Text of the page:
Penny said,

The attendance has been stunning and seems to show that there is a real thirst for engagement with fresh expressions of church in the Diocese.

To support and share good practice, local hubs have also been set up for practitioners to meet together and plan training and resourcing. All hubs are based within a half hour radius of a central point so that people don't have to travel miles across the diocese.

There are currently Messy Church hubs, a café church hub, a West Dorset hub, and a new housing hub. A pioneer hub for all of those looking to undertake pioneer work in their area will have its first meeting on Wednesday 25th February 2015 at Church House, Salisbury.

There are further plans to:

  • run a mission shaped ministry course in the north of the diocese this year;
  • facilitate further courses for 2015 with a 'mission equipping' theme;
  • digitise a map of new initiatives across the diocese;
  • set up hubs for lay leaders with a mission heart.

To find out more, contact Penny Joyce on

Armada Spasy

Major Kathryn Blowers of The Salvation Army tells how Roma churches are developing in Kent.

My husband, David, and I served with The Salvation Army in Prague for nine years. In 2003 we returned to this country when we were appointed to a very large, traditional corps in Margate where there were a number of Czech and Slovak speaking Roma people.

We started some ministry with them, mainly social, but seven years ago we launched a house group involving ourselves and 3 other couples, including our daughter who had married a Czech Roma. From that grew a church which now welcomes in about 120/130 people in all and, two years ago, we also planted another church in Chatham.

Our whole aim is to train and disciple and equip people for ministry; we are not a 'social' church as such so we don't do food banks or mums and toddlers' groups and so on. Those are all great things to do but they're not our particular focus, we do help in the community but it's not in order to 'get people in', our community work is simply an expression of the life of the church. We help people to be saved by God and we then disciple them, nurture them, teach them, develop their ministry and send them out to do it all over again. Evangelism is very much the natural outcome of discipled people living lives which are committed to Christ.

Armada Spasy - groupAs a result of this approach, our corps programme comprises:

  • main worship meeting and children's programme (Saturday);
  • family day (no organised programme – Sunday);
  • housegroups (Monday) at various locations;
  • drop-in (9am) and Bible school (Tuesday);
  • women's meeting and a housegroups in Chatham and Gravesend and youth ministry in Margate (Thursday);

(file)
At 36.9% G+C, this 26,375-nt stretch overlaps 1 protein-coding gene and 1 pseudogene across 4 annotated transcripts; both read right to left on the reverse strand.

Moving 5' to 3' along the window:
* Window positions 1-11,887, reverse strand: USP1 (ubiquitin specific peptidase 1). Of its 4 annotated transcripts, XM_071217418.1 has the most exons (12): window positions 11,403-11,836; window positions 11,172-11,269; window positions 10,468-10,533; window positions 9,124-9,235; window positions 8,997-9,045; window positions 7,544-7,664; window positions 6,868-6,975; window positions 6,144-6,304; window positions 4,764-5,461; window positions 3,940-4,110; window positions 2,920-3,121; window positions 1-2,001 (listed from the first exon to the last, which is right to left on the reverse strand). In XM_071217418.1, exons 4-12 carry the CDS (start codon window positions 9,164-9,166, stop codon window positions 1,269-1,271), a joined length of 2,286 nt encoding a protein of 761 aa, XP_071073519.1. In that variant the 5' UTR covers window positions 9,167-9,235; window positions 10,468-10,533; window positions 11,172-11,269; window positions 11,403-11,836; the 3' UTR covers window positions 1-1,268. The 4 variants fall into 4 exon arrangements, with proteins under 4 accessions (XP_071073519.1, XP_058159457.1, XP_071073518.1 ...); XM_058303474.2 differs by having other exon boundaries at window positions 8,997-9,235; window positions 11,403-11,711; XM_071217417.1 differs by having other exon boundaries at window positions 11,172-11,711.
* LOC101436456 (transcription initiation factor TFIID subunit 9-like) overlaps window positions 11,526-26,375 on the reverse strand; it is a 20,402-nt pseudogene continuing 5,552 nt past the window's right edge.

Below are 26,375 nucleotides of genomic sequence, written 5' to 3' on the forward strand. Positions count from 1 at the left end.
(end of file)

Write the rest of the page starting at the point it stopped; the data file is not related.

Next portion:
• discipleship class (Friday).

On Wednesdays a mission team leads a meeting in Chatham – supporting Chatham corps in ministering to the Roma community in that town – and on Thursdays housegroups are led in Chatham and Gravesend by mission team members.

We've probably got about 40-50 people (including children) meeting regularly at Chatham now and we're also talking about setting up another group in Gravesend. There are five house groups in Margate, about 80 people are included in this house group ministry. Our youth house group has now divided into two and meets on a different day.

I would say that about 95% of the people in our own congregation have been saved in the last seven years. Many of them want to become members of The Salvation Army, wear the uniform and get really committed to it. We also teach very strongly about tithing and the church was in the top 5% of giving in our division, in relation to size.

Many of our meetings currently take place at the Northumberland Gospel Hall in Margate but, in early 2015, we will move into a building on the high street. This is exciting because it further allows us to do what we ought to be doing and we will have another Salvation Army couple with us which will enable us to plant out from that 'hot spot'.

Armada Spasy - groupWe had a first wedding from the Chatham group on 28th December 2014; this was great news because the Roma people don't normally get married. In their culture it's more normal to live together but we've had several weddings at Margate since the church started.

One of our biggest challenges is answering the rather political question of, 'Why are you doing a separate church for them?' To me, that could also be seen as almost a racist comment; the fact is we're simply trying to keep up with what God has been doing with the Roma people and providing the space for them to come to know him and then tell others. This is truly missional work without going abroad.

Perth vision day


£12 including a soup and sandwich lunch.


Sessions 1-3 feature interactive learning with presentations, interviews, stories, activities and questions.

09.30 Registration and refreshments

10.00 Welcomes and worship

10.15 Session 1:

What is happening and why it is important: How fresh expressions of church are changing the landscape.

11.35 Break

11.50 Session 2

Values and how fresh expressions of church are developing and can develop in your context.

13.00 Lunch

13.45 Local story feature

14.00 Seminars

Choose from a selection of seminars and workshops.

15.15 Session 3

Where next?

16.00 Networking

16.30 End

Book or contact

Book online.

For more information or to book:

Lorraine Orr